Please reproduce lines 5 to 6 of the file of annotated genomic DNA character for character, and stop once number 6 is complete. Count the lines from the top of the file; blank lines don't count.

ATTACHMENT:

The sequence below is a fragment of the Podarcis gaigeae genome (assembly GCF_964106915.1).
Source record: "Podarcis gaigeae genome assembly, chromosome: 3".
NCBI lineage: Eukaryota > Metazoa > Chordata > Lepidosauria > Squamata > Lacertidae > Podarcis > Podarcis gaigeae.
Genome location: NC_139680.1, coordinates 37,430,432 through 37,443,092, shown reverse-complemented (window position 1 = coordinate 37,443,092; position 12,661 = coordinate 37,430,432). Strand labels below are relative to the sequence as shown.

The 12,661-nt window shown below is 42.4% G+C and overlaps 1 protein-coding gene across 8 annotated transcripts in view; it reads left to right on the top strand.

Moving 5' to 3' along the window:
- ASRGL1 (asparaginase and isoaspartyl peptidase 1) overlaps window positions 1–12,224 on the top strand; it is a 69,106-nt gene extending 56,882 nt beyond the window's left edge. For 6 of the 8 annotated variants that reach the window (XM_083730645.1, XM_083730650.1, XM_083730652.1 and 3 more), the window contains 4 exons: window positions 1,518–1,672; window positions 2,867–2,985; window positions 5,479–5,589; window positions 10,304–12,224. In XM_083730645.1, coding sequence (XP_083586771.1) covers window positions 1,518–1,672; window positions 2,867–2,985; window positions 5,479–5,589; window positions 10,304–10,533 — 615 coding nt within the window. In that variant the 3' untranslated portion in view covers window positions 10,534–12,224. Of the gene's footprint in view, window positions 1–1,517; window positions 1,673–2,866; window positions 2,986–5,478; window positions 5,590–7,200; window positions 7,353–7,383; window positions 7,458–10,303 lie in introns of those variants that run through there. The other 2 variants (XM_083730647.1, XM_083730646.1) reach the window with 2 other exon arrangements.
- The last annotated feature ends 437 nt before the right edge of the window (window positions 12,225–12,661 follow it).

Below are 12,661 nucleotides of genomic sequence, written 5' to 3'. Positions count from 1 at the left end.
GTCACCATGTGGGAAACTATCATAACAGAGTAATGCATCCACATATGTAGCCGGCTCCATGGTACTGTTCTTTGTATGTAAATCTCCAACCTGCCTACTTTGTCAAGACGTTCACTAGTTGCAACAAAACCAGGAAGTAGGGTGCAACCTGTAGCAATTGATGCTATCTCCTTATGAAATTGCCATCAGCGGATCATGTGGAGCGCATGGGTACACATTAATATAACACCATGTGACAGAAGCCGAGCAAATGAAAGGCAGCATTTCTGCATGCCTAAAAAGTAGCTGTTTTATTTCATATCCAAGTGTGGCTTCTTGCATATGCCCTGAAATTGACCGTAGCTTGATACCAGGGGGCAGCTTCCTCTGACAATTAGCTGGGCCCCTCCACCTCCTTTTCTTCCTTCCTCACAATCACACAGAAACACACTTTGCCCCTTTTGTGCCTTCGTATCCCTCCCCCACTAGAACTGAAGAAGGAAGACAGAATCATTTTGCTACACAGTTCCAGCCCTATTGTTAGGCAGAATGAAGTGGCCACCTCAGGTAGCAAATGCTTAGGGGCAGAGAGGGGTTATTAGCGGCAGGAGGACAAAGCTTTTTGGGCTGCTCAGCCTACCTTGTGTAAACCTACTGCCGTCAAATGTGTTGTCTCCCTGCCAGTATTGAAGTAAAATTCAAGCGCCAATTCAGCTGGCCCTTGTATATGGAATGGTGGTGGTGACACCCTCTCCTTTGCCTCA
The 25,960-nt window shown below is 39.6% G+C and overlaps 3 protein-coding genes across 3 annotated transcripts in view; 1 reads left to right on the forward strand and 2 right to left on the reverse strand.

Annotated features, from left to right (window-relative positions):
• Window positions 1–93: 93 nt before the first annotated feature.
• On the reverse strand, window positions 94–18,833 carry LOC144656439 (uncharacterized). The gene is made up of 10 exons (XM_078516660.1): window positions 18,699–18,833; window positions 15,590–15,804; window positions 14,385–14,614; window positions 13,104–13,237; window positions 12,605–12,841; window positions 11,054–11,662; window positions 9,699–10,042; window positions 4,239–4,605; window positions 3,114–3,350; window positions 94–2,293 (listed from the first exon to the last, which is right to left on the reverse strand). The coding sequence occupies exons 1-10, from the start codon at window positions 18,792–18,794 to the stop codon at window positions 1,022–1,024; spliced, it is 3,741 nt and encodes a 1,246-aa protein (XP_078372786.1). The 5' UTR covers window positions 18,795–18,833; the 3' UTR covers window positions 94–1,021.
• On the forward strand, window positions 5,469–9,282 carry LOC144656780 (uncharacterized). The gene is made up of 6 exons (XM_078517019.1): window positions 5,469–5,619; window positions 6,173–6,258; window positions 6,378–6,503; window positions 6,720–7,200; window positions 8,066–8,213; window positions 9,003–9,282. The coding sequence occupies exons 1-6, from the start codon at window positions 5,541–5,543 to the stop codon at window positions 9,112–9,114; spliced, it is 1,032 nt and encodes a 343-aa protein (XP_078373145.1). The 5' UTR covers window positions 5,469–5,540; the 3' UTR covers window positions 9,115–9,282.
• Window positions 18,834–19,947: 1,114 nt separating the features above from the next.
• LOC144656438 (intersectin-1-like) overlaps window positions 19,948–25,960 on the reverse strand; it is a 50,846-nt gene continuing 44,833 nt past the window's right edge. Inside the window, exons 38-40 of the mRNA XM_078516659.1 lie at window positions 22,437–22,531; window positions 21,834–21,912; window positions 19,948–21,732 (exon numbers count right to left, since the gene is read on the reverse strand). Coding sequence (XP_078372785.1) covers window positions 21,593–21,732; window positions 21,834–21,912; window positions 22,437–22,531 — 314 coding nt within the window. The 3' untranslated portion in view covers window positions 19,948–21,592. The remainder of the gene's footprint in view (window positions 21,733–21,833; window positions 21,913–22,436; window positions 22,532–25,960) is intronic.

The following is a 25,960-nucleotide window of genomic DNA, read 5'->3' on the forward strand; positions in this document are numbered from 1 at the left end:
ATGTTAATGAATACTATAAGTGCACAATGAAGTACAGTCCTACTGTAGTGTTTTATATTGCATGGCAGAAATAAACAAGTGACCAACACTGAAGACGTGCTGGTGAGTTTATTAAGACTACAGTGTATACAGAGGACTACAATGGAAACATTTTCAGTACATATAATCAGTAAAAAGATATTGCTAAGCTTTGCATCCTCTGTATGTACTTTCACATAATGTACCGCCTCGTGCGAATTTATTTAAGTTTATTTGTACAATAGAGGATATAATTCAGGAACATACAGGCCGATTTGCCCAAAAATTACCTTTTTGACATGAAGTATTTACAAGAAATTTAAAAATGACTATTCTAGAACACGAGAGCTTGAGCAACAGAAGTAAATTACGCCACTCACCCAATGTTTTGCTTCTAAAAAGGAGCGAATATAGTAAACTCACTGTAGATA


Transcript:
The 12,661-nt window shown below is 42.4% G+C and overlaps 1 protein-coding gene across 8 annotated transcripts in view; it reads left to right on the top strand.

Moving 5' to 3' along the window: